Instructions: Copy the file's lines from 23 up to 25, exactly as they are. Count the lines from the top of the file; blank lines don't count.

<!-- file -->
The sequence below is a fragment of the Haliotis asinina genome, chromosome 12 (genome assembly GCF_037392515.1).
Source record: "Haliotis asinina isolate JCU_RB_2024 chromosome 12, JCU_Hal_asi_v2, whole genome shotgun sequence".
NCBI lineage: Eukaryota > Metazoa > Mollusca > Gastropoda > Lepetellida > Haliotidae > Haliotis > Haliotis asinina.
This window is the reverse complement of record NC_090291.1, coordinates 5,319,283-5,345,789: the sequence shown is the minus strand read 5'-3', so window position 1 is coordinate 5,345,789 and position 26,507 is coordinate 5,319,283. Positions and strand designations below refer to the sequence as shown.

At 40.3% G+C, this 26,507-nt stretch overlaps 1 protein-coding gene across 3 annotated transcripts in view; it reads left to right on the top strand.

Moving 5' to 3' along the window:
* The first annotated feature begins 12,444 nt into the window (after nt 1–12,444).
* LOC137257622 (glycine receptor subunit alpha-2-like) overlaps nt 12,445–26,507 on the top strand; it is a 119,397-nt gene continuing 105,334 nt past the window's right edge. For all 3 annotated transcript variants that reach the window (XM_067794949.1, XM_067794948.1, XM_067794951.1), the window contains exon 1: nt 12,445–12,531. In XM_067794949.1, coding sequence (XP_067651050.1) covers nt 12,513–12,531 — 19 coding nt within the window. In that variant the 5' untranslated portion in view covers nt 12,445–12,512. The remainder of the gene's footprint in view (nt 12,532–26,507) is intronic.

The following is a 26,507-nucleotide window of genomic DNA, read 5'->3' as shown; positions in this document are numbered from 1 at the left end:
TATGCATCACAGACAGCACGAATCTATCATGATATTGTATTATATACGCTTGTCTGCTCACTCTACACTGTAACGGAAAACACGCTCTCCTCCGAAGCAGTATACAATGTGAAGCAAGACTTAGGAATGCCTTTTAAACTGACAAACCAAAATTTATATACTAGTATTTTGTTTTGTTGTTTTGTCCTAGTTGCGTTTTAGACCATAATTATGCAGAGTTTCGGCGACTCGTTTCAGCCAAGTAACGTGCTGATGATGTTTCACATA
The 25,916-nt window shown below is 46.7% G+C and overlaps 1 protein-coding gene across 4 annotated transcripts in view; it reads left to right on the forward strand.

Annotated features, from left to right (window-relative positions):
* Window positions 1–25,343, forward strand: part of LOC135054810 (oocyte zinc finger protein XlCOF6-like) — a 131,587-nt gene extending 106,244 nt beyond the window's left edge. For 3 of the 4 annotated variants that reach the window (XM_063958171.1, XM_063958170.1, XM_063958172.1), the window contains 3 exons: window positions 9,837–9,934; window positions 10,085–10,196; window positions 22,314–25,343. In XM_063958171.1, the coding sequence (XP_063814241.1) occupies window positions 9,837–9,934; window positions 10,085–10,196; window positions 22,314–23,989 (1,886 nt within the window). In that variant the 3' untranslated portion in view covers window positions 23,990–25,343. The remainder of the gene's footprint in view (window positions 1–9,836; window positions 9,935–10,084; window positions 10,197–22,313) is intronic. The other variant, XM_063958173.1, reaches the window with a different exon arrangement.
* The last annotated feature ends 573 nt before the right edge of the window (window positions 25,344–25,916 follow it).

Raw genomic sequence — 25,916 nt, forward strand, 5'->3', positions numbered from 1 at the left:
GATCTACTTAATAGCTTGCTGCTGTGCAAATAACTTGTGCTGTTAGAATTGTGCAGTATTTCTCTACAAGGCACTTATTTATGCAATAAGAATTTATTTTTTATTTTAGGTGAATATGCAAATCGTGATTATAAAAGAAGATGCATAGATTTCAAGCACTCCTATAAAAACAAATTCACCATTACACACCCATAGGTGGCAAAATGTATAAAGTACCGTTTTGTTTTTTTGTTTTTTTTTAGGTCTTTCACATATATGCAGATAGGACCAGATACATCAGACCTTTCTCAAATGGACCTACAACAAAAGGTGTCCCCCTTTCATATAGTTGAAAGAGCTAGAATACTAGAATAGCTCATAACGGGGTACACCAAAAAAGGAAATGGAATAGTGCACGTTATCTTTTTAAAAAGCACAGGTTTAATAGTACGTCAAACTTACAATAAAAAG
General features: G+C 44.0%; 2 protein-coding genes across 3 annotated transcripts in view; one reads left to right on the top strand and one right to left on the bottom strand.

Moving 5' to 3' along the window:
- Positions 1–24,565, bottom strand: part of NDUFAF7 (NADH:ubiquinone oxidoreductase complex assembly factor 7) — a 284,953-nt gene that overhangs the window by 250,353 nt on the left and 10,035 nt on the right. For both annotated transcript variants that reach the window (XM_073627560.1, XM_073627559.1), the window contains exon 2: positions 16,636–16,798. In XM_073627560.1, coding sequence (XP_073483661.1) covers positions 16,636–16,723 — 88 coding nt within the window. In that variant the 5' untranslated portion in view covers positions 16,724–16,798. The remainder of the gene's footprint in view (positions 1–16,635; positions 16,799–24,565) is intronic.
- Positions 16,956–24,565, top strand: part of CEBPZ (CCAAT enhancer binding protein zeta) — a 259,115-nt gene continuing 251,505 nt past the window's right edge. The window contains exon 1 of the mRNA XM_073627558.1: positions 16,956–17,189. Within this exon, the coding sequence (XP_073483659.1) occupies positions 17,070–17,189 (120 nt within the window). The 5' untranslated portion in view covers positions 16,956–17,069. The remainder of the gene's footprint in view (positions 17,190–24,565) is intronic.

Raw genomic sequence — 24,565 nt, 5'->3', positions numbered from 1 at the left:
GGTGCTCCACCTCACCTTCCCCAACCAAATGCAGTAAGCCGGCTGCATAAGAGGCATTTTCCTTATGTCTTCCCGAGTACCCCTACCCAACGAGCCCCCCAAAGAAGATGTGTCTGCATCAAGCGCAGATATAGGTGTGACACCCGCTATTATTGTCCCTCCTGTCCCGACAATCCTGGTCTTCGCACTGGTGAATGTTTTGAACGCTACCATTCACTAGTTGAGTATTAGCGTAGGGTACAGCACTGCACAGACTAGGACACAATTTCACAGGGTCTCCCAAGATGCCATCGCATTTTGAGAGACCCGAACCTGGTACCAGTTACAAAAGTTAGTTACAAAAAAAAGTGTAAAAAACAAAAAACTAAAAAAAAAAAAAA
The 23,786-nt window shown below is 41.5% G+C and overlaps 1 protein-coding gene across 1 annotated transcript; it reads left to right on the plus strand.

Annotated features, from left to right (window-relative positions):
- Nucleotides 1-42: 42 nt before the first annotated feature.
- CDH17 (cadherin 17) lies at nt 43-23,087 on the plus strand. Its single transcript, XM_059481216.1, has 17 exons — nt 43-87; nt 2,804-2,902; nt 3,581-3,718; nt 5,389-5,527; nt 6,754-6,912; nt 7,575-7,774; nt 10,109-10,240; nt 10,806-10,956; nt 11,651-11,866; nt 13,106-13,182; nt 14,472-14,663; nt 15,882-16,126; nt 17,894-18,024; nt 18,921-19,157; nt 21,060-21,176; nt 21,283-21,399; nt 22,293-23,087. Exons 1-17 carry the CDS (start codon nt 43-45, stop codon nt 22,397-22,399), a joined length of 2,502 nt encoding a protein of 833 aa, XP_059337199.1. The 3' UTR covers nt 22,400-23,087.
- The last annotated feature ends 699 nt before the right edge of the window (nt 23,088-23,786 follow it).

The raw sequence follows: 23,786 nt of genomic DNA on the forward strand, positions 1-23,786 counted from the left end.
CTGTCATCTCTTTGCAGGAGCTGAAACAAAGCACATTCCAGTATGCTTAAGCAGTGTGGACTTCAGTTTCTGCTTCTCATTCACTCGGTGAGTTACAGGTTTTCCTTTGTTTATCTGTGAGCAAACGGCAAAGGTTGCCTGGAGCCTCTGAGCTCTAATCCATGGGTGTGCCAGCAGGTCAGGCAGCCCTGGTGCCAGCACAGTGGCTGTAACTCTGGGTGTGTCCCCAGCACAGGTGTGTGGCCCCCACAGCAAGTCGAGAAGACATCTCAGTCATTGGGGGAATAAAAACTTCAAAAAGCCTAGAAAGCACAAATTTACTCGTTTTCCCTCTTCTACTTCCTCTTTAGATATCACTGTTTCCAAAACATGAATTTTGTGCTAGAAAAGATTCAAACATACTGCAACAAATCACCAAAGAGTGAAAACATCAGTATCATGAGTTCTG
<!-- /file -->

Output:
The 23,786-nt window shown below is 41.5% G+C and overlaps 1 protein-coding gene across 1 annotated transcript; it reads left to right on the plus strand.

Annotated features, from left to right (window-relative positions):
- Nucleotides 1-42: 42 nt before the first annotated feature.